What’s Happening in the Housing Market
What a strange and interesting journey it has been over the previous 12 months. We have been exposed to a pandemic and through that stress test, it has shifted how we live, work, and function. It has been met with sadness and the loss of life, but it also has provided many with perspective on how they want to live their life moving forward and people are placing a premium on what they value. When is the last time we hit the pause button and re-evaluated all the finite details that collectively make up the carousel we put our lives on?
How has this newfound fondness for introspection unfolded within my business? Activity. Simply put, people are taking control of what they want and are pursuing it. The housing boom we have been emerged in since it began in 2012 was born out of a lack of supply and increasing demand. Many were left underwater from prices paid heading into 2008 when the tides turned and not able to maneuver, which created a tight market to operate within for home buyers.
This window is now so narrow we are on the verge of another bubble. Why? It’s a confluence of factors that created the perfect storm. Interest rates hit an all-time low of 2.65% on a 30-Year mortgage rate in January of this year, stocks climbed back and are hovering at all-time highs, freedom, and flexibility to work remotely is part of the new normal, and personal income spiked higher with two rounds of stimulus payments. Interest rates have spiked recently, and this will do is suck more people into the deep end of the pool for fear of missing out, as witnessed by current inventory across the country.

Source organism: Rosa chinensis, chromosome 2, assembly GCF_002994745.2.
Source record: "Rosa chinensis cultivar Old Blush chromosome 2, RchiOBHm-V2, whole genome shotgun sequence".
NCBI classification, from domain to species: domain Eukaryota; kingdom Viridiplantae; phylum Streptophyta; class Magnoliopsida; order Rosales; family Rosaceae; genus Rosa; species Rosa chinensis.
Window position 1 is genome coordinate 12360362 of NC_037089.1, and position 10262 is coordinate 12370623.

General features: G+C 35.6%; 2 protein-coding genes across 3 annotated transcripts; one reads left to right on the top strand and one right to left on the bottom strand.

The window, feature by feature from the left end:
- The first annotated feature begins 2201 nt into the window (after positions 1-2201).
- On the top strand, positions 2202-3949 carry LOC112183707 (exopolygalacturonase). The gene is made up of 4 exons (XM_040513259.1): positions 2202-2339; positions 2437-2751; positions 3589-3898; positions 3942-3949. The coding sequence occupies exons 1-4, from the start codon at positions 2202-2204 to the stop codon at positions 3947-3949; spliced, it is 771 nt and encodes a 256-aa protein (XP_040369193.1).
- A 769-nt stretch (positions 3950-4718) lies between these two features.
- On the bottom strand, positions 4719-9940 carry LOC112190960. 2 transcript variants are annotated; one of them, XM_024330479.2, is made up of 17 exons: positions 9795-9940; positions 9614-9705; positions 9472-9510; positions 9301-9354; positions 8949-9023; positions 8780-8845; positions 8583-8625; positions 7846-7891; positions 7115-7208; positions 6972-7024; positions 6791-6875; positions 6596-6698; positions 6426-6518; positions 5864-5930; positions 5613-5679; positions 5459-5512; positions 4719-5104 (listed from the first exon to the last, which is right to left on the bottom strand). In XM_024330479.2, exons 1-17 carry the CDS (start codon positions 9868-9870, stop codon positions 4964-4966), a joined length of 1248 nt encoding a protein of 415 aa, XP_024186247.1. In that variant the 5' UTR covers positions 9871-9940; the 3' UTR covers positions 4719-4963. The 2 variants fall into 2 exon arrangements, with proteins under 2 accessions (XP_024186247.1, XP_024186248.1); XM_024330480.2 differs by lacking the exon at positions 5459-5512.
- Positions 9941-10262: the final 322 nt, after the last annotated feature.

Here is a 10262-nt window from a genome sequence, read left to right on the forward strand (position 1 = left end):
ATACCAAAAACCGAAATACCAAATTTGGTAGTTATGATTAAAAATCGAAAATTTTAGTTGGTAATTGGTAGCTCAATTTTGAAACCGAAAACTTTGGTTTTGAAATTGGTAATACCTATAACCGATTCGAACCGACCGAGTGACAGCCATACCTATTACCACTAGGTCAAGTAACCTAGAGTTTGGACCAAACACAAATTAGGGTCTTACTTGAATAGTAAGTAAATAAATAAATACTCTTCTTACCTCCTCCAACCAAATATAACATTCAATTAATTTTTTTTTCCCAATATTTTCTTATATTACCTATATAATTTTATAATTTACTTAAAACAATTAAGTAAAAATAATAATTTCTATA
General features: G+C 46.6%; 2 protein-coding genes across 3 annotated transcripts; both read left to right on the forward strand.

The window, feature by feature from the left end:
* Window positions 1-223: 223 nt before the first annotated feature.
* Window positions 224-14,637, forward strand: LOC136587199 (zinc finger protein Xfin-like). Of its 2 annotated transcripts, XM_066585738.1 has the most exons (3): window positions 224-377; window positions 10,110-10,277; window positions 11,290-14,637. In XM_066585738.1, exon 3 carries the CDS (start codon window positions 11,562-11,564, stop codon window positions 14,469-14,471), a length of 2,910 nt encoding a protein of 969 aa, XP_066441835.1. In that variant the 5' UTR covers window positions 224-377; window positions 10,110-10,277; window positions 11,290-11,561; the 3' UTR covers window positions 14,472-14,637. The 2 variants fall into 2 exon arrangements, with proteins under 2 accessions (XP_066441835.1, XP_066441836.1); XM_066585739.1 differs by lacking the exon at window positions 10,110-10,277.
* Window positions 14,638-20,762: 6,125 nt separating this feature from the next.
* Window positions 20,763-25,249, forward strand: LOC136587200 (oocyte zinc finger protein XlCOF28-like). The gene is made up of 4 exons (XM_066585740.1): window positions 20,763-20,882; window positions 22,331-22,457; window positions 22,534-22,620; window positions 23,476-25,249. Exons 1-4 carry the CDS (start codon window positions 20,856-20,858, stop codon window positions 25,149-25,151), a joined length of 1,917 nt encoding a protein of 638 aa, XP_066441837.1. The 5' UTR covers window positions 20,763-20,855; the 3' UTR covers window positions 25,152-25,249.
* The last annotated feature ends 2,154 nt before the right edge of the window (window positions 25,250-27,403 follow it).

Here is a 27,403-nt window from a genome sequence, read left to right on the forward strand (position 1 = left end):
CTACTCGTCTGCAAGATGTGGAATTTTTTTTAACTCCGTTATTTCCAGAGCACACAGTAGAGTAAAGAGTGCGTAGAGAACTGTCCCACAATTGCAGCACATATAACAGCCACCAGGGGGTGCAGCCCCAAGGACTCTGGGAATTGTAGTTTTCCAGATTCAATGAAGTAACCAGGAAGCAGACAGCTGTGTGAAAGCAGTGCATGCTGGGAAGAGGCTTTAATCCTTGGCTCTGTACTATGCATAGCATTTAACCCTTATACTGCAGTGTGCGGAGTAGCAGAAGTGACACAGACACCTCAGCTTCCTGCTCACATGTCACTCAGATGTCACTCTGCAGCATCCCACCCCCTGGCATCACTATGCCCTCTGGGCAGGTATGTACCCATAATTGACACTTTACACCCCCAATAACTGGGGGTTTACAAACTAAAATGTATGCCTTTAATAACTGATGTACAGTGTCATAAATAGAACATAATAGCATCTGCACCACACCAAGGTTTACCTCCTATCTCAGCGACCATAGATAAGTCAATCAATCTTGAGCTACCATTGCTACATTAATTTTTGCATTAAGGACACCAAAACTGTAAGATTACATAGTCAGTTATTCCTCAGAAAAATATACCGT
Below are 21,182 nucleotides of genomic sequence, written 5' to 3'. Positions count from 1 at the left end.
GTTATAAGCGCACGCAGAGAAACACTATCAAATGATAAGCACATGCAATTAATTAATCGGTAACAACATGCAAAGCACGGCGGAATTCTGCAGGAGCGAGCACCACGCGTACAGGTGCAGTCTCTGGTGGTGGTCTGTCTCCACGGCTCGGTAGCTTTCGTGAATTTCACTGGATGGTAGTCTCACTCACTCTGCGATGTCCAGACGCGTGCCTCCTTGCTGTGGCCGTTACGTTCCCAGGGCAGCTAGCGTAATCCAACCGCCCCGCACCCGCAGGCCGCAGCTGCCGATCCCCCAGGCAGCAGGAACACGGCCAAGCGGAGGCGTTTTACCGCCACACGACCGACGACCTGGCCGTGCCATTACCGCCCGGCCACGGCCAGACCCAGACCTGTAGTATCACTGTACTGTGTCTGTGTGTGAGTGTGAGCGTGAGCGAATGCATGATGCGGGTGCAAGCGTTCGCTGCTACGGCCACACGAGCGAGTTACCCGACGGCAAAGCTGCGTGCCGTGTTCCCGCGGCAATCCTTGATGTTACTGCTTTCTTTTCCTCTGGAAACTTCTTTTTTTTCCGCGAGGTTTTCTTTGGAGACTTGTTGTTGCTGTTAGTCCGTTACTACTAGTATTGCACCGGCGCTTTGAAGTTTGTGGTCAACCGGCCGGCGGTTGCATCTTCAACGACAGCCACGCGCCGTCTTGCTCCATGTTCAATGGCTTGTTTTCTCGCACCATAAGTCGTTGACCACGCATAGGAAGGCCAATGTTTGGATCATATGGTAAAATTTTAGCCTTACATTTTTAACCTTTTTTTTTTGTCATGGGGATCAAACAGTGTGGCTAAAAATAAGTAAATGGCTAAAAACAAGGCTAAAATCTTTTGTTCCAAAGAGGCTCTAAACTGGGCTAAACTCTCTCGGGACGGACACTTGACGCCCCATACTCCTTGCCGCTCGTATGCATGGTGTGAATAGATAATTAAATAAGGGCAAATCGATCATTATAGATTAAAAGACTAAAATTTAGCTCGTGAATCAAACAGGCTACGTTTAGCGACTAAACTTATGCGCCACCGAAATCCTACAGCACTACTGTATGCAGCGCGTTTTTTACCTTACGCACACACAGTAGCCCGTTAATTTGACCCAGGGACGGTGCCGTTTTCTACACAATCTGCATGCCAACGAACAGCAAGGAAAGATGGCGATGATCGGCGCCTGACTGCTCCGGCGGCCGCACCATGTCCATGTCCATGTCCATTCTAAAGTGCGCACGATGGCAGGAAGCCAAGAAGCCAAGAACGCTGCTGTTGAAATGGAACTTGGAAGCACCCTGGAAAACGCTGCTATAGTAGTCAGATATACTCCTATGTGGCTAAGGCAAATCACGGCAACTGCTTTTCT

This will keep the housing market very hot. In fact, homes are not just selling within hours, it’s that they are selling for $40,000 over the listing price on a $400,000 home. Throughout most of history, US Home prices tracked inflation rates relatively closely. That relationship diverged during the housing bubble when price appreciation exceeded inflation by 99% at the end of 2005. The surge higher during the current boom brings back to those levels. We are also seeing building permits for new contraction homes back to 2006 levels.
So where do we go from here? Covid-19 hospitalizations in the US have declined 51 days in a row, down 67% from their peak on Jan 6. The US has averaged 2.1 million vaccine shots per day over the last week, a new high. 16% of the population has now been given at least 1 dose. With J&J rolling out this week, the pace should continue to increase. What this means is that people returning to the lives they once new is within reach and if we look at total US vehicle sales, which is back to pre-covid levels, the checkbooks and credit cards are about to come out in full force and people are going to be active. The pandemic has been an enormous economic boost for the vast majority of households as more than one hundred million Americans who never lost their job received free money payments.
What we could see is an explosion in many different markets. Retail, travel and leisure, housing, really anything consumer-driven should experience a sort of roaring 20’s excitement, which will push the envelope on valuations. One indicator that I am watching is the money supply or M2. The US Money Supply grew 25% in 2020, the largest annual increase in US history by a wide margin and most since the 1970s when it increased twice by more than 13%, which is the last occasion we saw rapid inflation hit us over the head. What are the unintended consequences and how are they ready starting to seep into the system? The most notable commodity tied to the housing market is lumber, which is up 100% since October. But be careful, this too shall pass and when it does, many will be left without a chair.